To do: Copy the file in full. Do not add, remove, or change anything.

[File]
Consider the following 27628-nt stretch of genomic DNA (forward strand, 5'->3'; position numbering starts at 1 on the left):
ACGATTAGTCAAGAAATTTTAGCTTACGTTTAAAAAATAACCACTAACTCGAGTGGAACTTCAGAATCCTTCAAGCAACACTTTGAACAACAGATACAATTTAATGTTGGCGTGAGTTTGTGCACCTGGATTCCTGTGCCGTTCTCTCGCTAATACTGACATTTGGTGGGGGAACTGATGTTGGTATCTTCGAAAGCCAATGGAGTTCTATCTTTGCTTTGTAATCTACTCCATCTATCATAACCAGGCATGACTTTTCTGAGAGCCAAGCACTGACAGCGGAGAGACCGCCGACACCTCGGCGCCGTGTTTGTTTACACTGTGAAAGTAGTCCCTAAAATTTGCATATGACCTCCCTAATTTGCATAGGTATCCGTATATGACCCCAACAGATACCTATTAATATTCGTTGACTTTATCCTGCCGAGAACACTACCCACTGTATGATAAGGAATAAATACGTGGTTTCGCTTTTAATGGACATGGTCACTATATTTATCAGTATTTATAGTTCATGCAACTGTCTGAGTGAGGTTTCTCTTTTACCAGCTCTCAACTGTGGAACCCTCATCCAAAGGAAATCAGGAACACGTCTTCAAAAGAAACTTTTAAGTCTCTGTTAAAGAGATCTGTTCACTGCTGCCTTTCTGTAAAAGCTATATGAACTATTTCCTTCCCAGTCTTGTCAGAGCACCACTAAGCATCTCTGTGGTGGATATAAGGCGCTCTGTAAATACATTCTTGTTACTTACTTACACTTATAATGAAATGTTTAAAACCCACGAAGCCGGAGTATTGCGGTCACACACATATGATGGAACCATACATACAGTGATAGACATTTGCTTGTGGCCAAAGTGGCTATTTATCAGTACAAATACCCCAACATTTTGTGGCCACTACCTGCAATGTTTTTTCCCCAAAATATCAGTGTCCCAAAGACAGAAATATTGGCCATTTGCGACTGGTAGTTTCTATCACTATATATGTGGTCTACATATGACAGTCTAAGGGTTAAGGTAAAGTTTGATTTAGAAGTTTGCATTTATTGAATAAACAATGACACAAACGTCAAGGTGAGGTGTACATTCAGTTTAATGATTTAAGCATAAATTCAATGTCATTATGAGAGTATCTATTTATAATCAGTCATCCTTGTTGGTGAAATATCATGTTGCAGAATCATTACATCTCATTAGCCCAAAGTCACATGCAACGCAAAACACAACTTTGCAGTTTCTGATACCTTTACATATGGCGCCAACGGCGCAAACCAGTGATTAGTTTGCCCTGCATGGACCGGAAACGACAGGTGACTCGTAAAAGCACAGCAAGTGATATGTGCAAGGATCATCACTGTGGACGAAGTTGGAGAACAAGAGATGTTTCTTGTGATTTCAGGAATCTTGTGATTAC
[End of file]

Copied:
Consider the following 27628-nt stretch of genomic DNA (forward strand, 5'->3'; position numbering starts at 1 on the left):
ACGATTAGTCAAGAAATTTTAGCTTACGTTTAAAAAATAACCACTAACTCGAGTGGAACTTCAGAATCCTTCAAGCAACACTTTGAACAACAGATACAATTTAATGTTGGCGTGAGTTTGTGCACCTGGATTCCTGTGCCGTTCTCTCGCTAATACTGACATTTGGTGGGGGAACTGATGTTGGTATCTTCGAAAGCCAATGGAGTTCTATCTTTGCTTTGTAATCTACTCCATCTATCATAACCAGGCATGACTTTTCTGAGAGCCAAGCACTGACAGCGGAGAGACCGCCGACACCTCGGCGCCGTGTTTGTTTACACTGTGAAAGTAGTCCCTAAAATTTGCATATGACCTCCCTAATTTGCATAGGTATCCGTATATGACCCCAACAGATACCTATTAATATTCGTTGACTTTATCCTGCCGAGAACACTACCCACTGTATGATAAGGAATAAATACGTGGTTTCGCTTTTAATGGACATGGTCACTATATTTATCAGTATTTATAGTTCATGCAACTGTCTGAGTGAGGTTTCTCTTTTACCAGCTCTCAACTGTGGAACCCTCATCCAAAGGAAATCAGGAACACGTCTTCAAAAGAAACTTTTAAGTCTCTGTTAAAGAGATCTGTTCACTGCTGCCTTTCTGTAAAAGCTATATGAACTATTTCCTTCCCAGTCTTGTCAGAGCACCACTAAGCATCTCTGTGGTGGATATAAGGCGCTCTGTAAATACATTCTTGTTACTTACTTACACTTATAATGAAATGTTTAAAACCCACGAAGCCGGAGTATTGCGGTCACACACATATGATGGAACCATACATACAGTGATAGACATTTGCTTGTGGCCAAAGTGGCTATTTATCAGTACAAATACCCCAACATTTTGTGGCCACTACCTGCAATGTTTTTTCCCCAAAATATCAGTGTCCCAAAGACAGAAATATTGGCCATTTGCGACTGGTAGTTTCTATCACTATATATGTGGTCTACATATGACAGTCTAAGGGTTAAGGTAAAGTTTGATTTAGAAGTTTGCATTTATTGAATAAACAATGACACAAACGTCAAGGTGAGGTGTACATTCAGTTTAATGATTTAAGCATAAATTCAATGTCATTATGAGAGTATCTATTTATAATCAGTCATCCTTGTTGGTGAAATATCATGTTGCAGAATCATTACATCTCATTAGCCCAAAGTCACATGCAACGCAAAACACAACTTTGCAGTTTCTGATACCTTTACATATGGCGCCAACGGCGCAAACCAGTGATTAGTTTGCCCTGCATGGACCGGAAACGACAGGTGACTCGTAAAAGCACAGCAAGTGATATGTGCAAGGATCATCACTGTGGACGAAGTTGGAGAACAAGAGATGTTTCTTGTGATTTCAGGAATCTTGTGATTAC